How does the Prime Minister of the day get his patronage? He harnesses the powers of the Crown. The possibility of other people creating peerages has been raised, but I am afraid that the fount of honour has only one tap--the Prime Minister. Nobody else can undo the fount of honour. The Labour Prime Minister--a socialist Prime Minister--is turning on the tap of royal patronage, allegedly to produce a better House. He will produce a House stuffed with people who have earned his approval--the largest number--or that of some other Prime Minister.

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The hereditary system is unacceptable. I have always believed that we should be allowed to elect our Head of State. That point is not relevant or in order, but it anticipates a possible question. I do not say that with any hostility to anyone who holds hereditary office, because they cannot be blamed for that. If someone has a hereditary job, it is not his fault. When Harold Wilson rather foolishly attacked the 14th Earl of Home, Lord Home replied very wittily, "I presume that he is the 14th Mr. Wilson." That very clever response put Harold down in a way that did not always happen. It has nothing to do with heredity. With the balance of power that exists in the House of Lords, Labour Governments get four years and Conservative Governments get five--because the delay of a year is a veto when it comes to the fifth year.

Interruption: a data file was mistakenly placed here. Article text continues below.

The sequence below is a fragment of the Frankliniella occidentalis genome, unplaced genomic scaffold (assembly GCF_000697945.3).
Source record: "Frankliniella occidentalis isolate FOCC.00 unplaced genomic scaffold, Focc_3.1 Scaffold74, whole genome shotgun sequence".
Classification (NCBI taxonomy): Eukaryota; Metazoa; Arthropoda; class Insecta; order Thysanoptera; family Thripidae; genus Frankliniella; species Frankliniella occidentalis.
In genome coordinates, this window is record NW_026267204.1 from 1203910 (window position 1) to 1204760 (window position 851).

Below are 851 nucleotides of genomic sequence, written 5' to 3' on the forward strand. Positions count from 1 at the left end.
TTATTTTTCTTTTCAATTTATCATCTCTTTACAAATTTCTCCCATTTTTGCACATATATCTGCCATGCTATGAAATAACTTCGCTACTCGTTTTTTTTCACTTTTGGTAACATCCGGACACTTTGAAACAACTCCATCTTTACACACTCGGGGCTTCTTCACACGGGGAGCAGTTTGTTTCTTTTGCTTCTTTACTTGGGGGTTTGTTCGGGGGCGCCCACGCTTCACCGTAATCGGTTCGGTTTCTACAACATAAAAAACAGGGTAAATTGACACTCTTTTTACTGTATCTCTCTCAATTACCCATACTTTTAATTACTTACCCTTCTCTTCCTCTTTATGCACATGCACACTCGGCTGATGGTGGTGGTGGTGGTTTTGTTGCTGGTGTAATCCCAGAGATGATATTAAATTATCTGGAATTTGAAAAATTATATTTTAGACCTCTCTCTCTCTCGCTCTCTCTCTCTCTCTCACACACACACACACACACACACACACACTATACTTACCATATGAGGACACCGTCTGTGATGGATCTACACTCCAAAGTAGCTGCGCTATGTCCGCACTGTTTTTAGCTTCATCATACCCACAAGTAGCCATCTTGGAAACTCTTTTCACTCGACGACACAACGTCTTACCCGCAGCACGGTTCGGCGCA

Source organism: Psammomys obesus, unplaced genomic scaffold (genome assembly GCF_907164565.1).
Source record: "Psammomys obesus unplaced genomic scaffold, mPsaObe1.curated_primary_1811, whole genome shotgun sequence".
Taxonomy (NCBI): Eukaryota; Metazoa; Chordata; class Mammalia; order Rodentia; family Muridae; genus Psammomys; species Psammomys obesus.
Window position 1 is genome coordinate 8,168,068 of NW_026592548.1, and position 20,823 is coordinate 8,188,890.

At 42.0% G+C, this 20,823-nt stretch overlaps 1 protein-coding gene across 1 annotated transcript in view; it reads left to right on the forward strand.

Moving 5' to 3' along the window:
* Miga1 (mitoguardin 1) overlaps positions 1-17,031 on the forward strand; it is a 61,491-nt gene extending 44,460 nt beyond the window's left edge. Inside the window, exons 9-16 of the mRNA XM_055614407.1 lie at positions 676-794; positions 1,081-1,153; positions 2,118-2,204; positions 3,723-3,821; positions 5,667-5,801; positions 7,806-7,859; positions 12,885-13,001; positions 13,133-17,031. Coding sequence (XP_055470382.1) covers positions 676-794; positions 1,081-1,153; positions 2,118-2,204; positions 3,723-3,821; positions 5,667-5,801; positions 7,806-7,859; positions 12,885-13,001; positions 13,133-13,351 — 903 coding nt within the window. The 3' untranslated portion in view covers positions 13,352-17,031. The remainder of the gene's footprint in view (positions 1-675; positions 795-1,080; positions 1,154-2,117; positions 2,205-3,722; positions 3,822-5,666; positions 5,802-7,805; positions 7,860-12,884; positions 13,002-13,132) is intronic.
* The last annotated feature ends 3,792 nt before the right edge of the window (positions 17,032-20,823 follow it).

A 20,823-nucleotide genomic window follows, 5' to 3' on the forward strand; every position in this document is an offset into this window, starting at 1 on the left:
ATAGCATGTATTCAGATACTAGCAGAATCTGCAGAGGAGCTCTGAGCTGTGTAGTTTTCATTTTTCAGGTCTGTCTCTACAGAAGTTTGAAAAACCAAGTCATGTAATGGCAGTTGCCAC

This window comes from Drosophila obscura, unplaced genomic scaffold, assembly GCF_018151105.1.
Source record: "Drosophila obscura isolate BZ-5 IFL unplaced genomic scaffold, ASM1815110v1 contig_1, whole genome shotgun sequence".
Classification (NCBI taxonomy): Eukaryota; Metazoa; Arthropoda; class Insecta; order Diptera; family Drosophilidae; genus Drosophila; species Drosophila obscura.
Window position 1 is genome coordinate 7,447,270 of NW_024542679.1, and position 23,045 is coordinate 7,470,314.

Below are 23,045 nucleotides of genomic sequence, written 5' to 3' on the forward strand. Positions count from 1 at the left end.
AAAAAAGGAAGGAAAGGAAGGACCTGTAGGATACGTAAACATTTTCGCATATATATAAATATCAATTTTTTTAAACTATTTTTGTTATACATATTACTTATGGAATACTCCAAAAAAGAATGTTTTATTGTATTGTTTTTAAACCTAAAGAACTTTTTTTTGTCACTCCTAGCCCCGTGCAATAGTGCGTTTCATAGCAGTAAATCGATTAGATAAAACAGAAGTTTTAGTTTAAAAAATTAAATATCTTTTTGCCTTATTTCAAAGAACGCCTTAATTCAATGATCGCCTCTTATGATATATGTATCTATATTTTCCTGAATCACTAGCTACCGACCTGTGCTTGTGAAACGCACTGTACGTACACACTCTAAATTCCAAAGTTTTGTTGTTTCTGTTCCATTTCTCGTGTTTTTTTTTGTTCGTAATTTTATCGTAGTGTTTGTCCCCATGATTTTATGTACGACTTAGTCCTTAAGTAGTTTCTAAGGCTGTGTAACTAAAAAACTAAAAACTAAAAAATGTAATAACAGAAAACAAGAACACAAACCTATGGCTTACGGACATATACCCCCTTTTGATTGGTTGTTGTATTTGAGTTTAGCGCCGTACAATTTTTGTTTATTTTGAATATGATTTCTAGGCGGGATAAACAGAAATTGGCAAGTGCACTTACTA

My hon. Friend the Member for North-West Norfolk spoke with feeling about getting Bills through. I sat in many legislative committees in the Cabinet in which the party's leader in the House of Lords had to warn the Cabinet that a Bill would be delayed in the Lords. Bills are killed before they start because of the huge majority in the Lords.

As I have made clear, I am in favour of an elected House. We do not need the complexity suggested by the hon. Member for Chichester, who is skilled in history and knowledge. If every European constituency elected one man and one woman within the existing boundaries, we could have a second Chamber by 1 October. If we passed the amendment tabled by my hon. and learned Friend the Member for Medway, that would take over from the second Chamber. The idea has such simplicity that I am sure it will scare some people.